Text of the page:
Secular Trend of Students Somatic Development from Different Romanian Geographical Regions

Abstract

In Romania, the secular trend enjoys a constant interest from the specialists in this field, given its importance for the health of the population and for the selection potential that it has for the performance sport. The aim of this paper is to highlight the level of manifestation of the height and weight indices in different geographical areas of Romania - mountains, hills, plains, based on the data obtained within the project “Evaluation of somatic, functional and motor potential of the Romanian school population” (2011-2012, MCTS, UNEFS). The values of the development indices were compared with values from the previous national assessments, back in the 70s, 80s and 90s. According to the results obtained from the comparative analysis, we found insignificantly different values from one geographic area to another, but significantly different from generation to generation. The conclusions highlight a number of factors that can be held accountable for the results obtained, and are also launching new hypotheses for future studies. We believe that it is necessary to continue the comparative analysis of the data that will be constantly obtained from different socio-economic and geographic regions of Romania in order to identify certain disorders in the process of child growth and development, but also those areas that can offer solutions for the selection of children for practicing certain sports.

Keywords: Secular trendheightweightchildren

Introduction

The secular trend concept refers to the tendency to increase the dimensions of the human body compared to previous generations, a tendency highlighted by researchers since the 1800s, especially in men (Tanner, 1986; Cole, 2003; Danubio & Sanna, 2008).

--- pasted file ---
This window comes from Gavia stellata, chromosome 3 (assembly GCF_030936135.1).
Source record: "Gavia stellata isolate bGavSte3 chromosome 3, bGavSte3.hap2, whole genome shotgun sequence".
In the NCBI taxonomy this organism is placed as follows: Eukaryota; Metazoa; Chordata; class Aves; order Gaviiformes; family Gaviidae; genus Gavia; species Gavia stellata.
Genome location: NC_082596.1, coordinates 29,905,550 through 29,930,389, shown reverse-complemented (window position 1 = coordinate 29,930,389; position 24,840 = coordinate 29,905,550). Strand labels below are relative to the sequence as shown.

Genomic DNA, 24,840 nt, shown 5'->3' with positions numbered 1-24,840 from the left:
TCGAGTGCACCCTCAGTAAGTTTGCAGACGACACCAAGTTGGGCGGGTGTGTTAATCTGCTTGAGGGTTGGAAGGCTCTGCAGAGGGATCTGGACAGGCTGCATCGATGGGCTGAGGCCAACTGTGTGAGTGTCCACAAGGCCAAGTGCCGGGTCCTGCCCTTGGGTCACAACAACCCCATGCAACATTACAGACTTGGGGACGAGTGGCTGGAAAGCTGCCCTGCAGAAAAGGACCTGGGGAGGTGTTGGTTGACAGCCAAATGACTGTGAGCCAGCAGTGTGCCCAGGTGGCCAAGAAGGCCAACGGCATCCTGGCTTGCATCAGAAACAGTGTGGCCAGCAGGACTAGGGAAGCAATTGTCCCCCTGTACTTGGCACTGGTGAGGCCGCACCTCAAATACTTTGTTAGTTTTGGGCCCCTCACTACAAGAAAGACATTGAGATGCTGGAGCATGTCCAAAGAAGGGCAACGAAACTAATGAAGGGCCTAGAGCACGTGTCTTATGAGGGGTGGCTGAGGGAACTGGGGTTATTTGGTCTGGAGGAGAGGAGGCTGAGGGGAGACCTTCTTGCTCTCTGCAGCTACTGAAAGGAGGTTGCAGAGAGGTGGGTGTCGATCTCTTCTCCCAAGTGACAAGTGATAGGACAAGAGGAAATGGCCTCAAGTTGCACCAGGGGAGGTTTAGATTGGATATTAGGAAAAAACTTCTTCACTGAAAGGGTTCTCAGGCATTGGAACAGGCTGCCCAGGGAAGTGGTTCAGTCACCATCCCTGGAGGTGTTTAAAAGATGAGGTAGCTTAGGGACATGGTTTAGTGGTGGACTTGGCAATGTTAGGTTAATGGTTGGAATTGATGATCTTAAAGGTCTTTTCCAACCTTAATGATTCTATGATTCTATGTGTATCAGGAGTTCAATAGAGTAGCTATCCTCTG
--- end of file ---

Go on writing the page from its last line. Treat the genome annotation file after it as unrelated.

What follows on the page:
The secular trend among children registers different values from one stage of development to another. At each age, there are certain peculiarities of growth in height, expressed both by the size of the growth and its rhythm (Cole, 2003).

Studies have shown that the postnatal growth and development process is determined by a series of hereditary and environmental factors that act constantly on the child. The constellation of these factors consists of prenatal, psychosocial, climatic, socio-economic factors, nutrition, urbanization and physical activity (Delemarre van Haal, 1993; Pietiläinen, Maija, Rissanen, & Rose, 2002). Each individual has in his/her genetic baggage a growth potential that is modulated by these environmental factors, both in the intrauterine and postnatal life. This explains why optimal growth is achieved when all factors act in harmony.

Under the action of environmental factors, there may be differences in the manifestation of the genetic potential. For this reason, van Wieringen (1986) stressed that it is more correct to talk about secular changes, a syntagm that involves variations between generations or populations in different geographic and socio-economic areas.